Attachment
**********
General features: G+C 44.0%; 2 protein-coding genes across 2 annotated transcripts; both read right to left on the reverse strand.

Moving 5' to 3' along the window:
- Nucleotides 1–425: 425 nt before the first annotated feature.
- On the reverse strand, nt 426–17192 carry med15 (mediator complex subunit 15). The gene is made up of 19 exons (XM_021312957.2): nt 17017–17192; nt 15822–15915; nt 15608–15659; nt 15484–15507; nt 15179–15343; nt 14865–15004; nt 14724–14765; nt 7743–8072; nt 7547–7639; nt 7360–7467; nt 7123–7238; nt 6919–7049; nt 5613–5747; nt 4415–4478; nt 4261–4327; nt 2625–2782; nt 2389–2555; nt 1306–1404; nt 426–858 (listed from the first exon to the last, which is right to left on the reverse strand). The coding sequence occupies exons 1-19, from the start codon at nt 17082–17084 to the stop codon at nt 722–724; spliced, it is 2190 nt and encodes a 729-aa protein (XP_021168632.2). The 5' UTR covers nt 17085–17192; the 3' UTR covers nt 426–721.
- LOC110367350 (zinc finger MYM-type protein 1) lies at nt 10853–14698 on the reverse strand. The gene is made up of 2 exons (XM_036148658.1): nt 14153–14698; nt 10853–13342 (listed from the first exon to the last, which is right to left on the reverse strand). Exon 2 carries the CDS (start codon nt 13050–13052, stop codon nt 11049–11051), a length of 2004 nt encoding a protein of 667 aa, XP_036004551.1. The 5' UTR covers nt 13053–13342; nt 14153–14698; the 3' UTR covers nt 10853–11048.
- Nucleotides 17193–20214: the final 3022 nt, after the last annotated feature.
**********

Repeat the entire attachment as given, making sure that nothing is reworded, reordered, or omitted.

General features: G+C 44.0%; 2 protein-coding genes across 2 annotated transcripts; both read right to left on the reverse strand.

Moving 5' to 3' along the window:
- Nucleotides 1–425: 425 nt before the first annotated feature.
- On the reverse strand, nt 426–17192 carry med15 (mediator complex subunit 15). The gene is made up of 19 exons (XM_021312957.2): nt 17017–17192; nt 15822–15915; nt 15608–15659; nt 15484–15507; nt 15179–15343; nt 14865–15004; nt 14724–14765; nt 7743–8072; nt 7547–7639; nt 7360–7467; nt 7123–7238; nt 6919–7049; nt 5613–5747; nt 4415–4478; nt 4261–4327; nt 2625–2782; nt 2389–2555; nt 1306–1404; nt 426–858 (listed from the first exon to the last, which is right to left on the reverse strand). The coding sequence occupies exons 1-19, from the start codon at nt 17082–17084 to the stop codon at nt 722–724; spliced, it is 2190 nt and encodes a 729-aa protein (XP_021168632.2). The 5' UTR covers nt 17085–17192; the 3' UTR covers nt 426–721.
- LOC110367350 (zinc finger MYM-type protein 1) lies at nt 10853–14698 on the reverse strand. The gene is made up of 2 exons (XM_036148658.1): nt 14153–14698; nt 10853–13342 (listed from the first exon to the last, which is right to left on the reverse strand). Exon 2 carries the CDS (start codon nt 13050–13052, stop codon nt 11049–11051), a length of 2004 nt encoding a protein of 667 aa, XP_036004551.1. The 5' UTR covers nt 13053–13342; nt 14153–14698; the 3' UTR covers nt 10853–11048.
- Nucleotides 17193–20214: the final 3022 nt, after the last annotated feature.